ewish mathematician Veniamin Teush, writing to Rus- rested, tried, and convicted of “damaging property and orgasian author Aleksandr Solzhenitsyn about Solzhenitsyn’s nizing a mob to disturb traffic”; his lawyers were not allowed One Day in the Life of Ivan Denisovich, a thinly fictionalized inside the courtroom during the trial. Diplomats, journalists, novella describing one day in a Soviet gulag, or labor camp, and intellectuals have attempted to visit Guangcheng’s home, published with Soviet imprimatur in 1962, described the book where he has been under “soft detention” since his release this way: “There are three atom bombs in the world: Kennedy from prison, but state security personnel have denied them has one, Khrushchev has another, and you have the third.” entrance. New reports claim that he is dead. And in a place And he was right. One Day was explosive. It provided the like China, there really is no way to know. first significant documentation of the vast crimes of Soviet Stories like Guangcheng’s confirm a frightening new reality: totalitarianism, leant extra credence by the Soviet govern- In significant, alarming ways, China is the new Soviet Union. ment’s permission to publish, and related a story that many China is not an out-and-out dictatorship centered around a Soviet citizens knew but had been too afraid to discuss. With- single ruler’s cult of personality (eg. Kim Jong Il’s North Koin months it appeared in English and dealt a severe blow to rea); rather, it is a state whose people are cowed by singleWestern communist sympathizers; in 1970, Solzhenitsyn party domination. It is a state that, after quietly consolidating received the Nobel Prize for Literature, power over the last half-century, is now though he refused to leave the Soviet stretching its tentacles; it is economically Stories like Guangcheng’s ascendant (China owns more than $1.2 Union to receive his prize, fearing that he confirm a frightening would not be allowed to reenter. Three trillion of America’s $14.9 trillion debt), years later, he published his (to-date) new reality: In significant, and has sought influence in resourcemagnum opus. The Gulag Archipelago was rich countries, among them virulently alarming ways, China is a massive, multivolume work, subtitled anti-American Iran. Finally, for all its the new Soviet Union. An Experiment in Literary Investigation, gross human rights abuses—forced aborin which Solzhenitsyn offered an exhaustions and sterilizations, beatings, censortive account of the Soviet gulag network (an invisible, archi- ship, “disappearings”—China maintains a healthy image and pelago-like “continent”) based on more than 200 eyewitness has received praise from Western intellectuals (e.g. The New accounts—and his own eight years in the camps. York Times’ Thomas Friedman). China faces significant difThis second blow was fatal. George Kennan, a key for- ficulties in the coming years—among them the consequences eign policy architect under Harry Truman, described Gulag of its one-child policy, which has left millions of marriageable as “the most powerful single indictment of a political regime men spouseless—but its ability to repress remains strong. ever to be levied in modern times,” and some commentators It is vital to recognize that the collapse of the Soviet Union have called it the most important book of the twentieth cen- was the result of intermingling forces: Ronald Reagan and tury. Solzhenitsyn’s work decisively undermined the legiti- Margaret Thatcher effected political demise, but behind that macy of the Soviet regime in the eyes of the Soviet people and lay the moral vision of Solzhenitsyn and Pope John Paul II. Western observers. As a result, he was exiled to the United These men became the conscience of millions suffering unStates, where he was revered—until his strong moral tone and der oppressive regimes, and their effectiveness in underminheavy criticisms of the vices of the West soured elite opinion. ing the moral legitimacy of communism facilitated the rise of But Solzhenitsyn’s works continue—and will continue—to anti-communist statesmen whose policy decisions drove the influence because, at their core, they are an exploration of dissolution of the world’s last empire. the capacities of the human heart for good and evil, which Twenty years later, China has become the juggernaut, sysSolzhenitsyn recognized had been uniquely revealed in the tematically trampling human rights in its quest to become cruelties of the Soviet ideology. His works did not focus on the world’s sole superpower. But no single moral leader has explicitly political remedies for communism; they focused on emerged to oppose this, to reveal to the Chinese people and to the nature of man, and how the fundamental misunderstand- the world the corruption and brutality of the Chinese regime. ing of that nature in communism was responsible for the Stories of courage and sacrifice, stories like Guangcheng’s, deaths of tens of millions worldwide. pour into the West—ubiquitous communications technology I came across a brief news item last week about Chen has helped publicize this brave resistance—but while these Guangcheng. Guangcheng is a blind lawyer in China who, stories emerge, no prominent leader has emerged within Chiin 2005, drew international attention when he filed a class- na to tie together the fragments of resistance into a cohesive action law suit against China’s communist government on intellectual whole. This was one of Solzhenitsyn’s chief acbehalf of thousands of women who were forcibly sterilized complishments: He made sense of the suffering of a nation, of or suffered forced abortions in eastern China’s Linyi district. a regime that persecuted and murdered its own people, and Shortly after filing the suit Guangcheng was imprisoned in his issued an unmistakable, irrepressible call for men to reawakhome; one year later, refusing to abandon his work, he was ar- en to evil in their midst. !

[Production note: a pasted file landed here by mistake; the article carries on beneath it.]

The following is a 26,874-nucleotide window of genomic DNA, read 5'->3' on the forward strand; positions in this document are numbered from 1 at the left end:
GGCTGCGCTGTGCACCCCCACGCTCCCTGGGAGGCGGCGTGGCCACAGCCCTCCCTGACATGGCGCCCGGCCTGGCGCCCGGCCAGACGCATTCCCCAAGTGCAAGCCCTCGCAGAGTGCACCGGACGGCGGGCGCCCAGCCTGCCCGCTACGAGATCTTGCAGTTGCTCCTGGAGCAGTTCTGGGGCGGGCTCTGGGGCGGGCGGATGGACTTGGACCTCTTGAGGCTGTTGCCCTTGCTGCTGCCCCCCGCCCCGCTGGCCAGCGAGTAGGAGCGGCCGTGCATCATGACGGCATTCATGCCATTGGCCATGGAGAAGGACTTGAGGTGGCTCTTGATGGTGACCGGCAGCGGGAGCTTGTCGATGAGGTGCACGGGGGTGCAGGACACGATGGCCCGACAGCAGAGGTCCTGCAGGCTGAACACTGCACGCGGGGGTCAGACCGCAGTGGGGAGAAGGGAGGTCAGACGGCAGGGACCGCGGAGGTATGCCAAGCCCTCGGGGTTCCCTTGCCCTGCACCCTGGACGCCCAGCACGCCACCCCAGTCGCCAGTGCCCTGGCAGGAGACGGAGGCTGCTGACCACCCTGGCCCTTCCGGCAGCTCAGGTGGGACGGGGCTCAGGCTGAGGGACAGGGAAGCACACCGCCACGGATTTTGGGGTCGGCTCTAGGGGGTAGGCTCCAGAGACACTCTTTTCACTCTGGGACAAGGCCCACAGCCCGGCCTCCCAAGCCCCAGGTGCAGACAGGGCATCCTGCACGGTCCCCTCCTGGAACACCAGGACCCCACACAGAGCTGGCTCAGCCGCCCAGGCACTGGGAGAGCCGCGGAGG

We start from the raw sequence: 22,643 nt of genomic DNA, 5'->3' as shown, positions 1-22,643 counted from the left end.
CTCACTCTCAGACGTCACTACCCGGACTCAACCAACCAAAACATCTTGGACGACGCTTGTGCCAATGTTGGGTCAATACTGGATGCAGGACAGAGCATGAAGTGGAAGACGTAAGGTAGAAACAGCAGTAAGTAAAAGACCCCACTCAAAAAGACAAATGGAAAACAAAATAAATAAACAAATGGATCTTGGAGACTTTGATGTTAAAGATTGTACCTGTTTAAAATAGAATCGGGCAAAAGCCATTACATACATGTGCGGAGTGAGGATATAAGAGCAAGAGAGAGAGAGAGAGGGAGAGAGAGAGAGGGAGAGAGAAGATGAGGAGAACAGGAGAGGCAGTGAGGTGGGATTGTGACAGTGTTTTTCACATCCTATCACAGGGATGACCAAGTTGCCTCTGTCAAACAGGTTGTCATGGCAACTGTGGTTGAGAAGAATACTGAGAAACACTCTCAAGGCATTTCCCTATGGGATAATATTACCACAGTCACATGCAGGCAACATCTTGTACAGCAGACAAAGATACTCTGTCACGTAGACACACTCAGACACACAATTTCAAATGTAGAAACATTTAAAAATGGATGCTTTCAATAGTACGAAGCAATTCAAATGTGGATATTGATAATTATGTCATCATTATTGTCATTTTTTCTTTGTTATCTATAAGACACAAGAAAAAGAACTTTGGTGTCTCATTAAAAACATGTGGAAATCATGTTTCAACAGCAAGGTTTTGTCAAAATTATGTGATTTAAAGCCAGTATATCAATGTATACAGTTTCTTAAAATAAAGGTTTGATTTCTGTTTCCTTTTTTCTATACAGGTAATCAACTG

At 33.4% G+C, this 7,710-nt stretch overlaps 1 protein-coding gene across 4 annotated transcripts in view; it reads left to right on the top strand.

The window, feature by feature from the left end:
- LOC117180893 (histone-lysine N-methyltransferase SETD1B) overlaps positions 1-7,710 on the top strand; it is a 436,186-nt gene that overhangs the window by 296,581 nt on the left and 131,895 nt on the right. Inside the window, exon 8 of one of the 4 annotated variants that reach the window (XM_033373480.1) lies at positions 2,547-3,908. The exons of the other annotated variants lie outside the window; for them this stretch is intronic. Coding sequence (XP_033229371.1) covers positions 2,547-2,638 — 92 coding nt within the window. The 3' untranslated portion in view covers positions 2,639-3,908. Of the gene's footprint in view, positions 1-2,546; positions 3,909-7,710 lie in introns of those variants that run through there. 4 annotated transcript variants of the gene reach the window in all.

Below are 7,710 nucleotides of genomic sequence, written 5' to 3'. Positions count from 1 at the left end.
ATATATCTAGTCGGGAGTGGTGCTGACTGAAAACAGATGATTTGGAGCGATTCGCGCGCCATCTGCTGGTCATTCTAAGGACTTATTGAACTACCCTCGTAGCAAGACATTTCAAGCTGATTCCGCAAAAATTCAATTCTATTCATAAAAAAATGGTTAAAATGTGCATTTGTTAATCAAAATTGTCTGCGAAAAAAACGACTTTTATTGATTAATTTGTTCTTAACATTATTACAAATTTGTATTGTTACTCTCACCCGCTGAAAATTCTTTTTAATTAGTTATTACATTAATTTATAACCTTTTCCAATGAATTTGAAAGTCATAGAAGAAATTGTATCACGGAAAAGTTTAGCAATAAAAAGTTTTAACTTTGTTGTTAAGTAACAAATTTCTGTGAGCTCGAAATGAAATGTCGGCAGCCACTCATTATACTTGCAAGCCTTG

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Looking at Junior & Senior Lab Practica > Barbara McClay A’12